Orenda Fink is tired of writing love songs. That’s what she spent most of her energy on in the folky Saddle Creek outfit Azure Ray. But, after Azure Ray went on hiatus (indefinitely, of course), Fink went on a journey which led her to India, Cambodia, Haiti, and to an eventual spiritual awakening.
Fink’s first solo effort is expansive, crossing cultures, faiths, and musical genres. And yet, each song intimately, almost secretly, whispers only one character’s story and search for meaning. These wide ranges of characters, from misunderstood Southern boys to oppressed Haitian servants, are the outcasts, the dregs, the Invisible Ones that hover on the edge of society. Orenda Fink gives them a voice.
The opening track, “Leave It All” is the tale of a woman who throws herself off a bridge, only then to achieve a moment of clarity—an answer to her sacred questions. Fink’s success here, and with each track on the album, is the ease to which she slips into this woman’s voice. No longer singing personal songs of heartbreak, Fink takes on multiple personas—as far from her own life as can be. As a result the musical styles vary wildly to correspond with each personality. “Bloodline” is a straight up rock song about a woman creeping into dementia as she talks gibberish to herself on a cross-country bus ride. In stark contrast, the spare pizzicato of a string quartet is the only accompaniment to “Blind Asylum.” Fink weaves a gentle first person narrative through the eyes of Joseph Merrick—the elephant man. The plucking of elegant strings underscores his desire to take refuge from gawking eyes at a blind asylum.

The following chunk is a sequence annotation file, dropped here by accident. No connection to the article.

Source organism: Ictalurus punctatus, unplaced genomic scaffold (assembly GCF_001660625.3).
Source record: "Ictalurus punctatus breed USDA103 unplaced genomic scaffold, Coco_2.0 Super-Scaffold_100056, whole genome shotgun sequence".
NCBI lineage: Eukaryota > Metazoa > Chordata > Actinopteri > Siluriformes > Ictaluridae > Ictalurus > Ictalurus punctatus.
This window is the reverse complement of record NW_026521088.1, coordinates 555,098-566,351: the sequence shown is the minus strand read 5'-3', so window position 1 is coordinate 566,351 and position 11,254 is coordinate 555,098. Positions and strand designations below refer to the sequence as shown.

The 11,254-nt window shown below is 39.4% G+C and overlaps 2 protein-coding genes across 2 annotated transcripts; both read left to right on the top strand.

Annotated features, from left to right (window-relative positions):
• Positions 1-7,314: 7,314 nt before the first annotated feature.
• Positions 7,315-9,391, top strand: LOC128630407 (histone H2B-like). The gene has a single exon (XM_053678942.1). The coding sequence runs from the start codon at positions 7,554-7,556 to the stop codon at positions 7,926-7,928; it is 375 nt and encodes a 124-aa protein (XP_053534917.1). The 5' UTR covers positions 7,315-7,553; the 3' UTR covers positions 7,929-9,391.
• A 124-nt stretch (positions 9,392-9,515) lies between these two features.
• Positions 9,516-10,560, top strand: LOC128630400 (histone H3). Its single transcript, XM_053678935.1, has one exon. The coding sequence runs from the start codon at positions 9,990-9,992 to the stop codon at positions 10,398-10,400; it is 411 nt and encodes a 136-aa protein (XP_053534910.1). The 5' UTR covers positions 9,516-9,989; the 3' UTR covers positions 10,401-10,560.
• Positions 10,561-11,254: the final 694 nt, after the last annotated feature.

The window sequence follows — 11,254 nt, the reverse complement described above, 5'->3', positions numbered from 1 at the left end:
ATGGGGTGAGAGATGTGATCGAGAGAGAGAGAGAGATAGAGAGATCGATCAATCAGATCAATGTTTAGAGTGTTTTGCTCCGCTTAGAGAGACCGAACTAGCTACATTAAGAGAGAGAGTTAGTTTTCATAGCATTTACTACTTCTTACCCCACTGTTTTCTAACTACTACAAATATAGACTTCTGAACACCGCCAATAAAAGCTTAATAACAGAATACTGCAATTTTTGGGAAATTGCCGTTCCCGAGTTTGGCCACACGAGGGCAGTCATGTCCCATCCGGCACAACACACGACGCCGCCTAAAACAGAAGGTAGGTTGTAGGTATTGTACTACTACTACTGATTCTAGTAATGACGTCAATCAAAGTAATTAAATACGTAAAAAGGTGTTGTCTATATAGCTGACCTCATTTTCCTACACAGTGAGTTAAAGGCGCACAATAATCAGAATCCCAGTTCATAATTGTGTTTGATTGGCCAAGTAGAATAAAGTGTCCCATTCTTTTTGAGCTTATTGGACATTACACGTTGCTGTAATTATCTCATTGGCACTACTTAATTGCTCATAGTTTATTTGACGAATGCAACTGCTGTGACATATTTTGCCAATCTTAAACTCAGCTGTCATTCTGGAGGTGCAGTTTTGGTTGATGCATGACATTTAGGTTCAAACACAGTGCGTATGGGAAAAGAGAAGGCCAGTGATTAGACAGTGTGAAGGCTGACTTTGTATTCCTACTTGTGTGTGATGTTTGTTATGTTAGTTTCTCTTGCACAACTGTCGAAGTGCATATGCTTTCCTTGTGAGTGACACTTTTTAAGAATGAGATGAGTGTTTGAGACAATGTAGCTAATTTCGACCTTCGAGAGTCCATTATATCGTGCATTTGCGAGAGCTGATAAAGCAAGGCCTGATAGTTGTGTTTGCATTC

Fink crafts these characters tenderly and warmly. And in addition, she is able to articulate their existential searches for meaning. “Invisible Ones Guard the Gate,” a bluesy piano ballad backed by occasional strings, follows someone’s futile search for an afterlife in the wake of her mother’s death. A slightly more hopeful view of spirituality is offered in “Miracle Worker,” the story of a comatose girl who heals the sick who come to her. Fink doesn’t stick to strictly western views of spirituality, however, as witnessed by the tribal call and answer chant, “Animal.” By enlisting the help of a Haitian choir, Fink tries her best to recreate a Voodoo ceremony she witnessed in the outback of Haiti.
Grand in scope, yet delicate in execution, Invisible Ones is a rare find. Orenda Fink has bold ambitions, and her attempts at stretching her songwriting are courageous, if not always completely successful. The most effective songs are those that don’t stray too far from the genres Orenda Fink knows best. However, her forays into other musical styles are well worth the effort. If she keeps pushing the limits of her music, she’ll quickly make a name for herself outside of Azure Ray.
Azure Ray—Azure Ray
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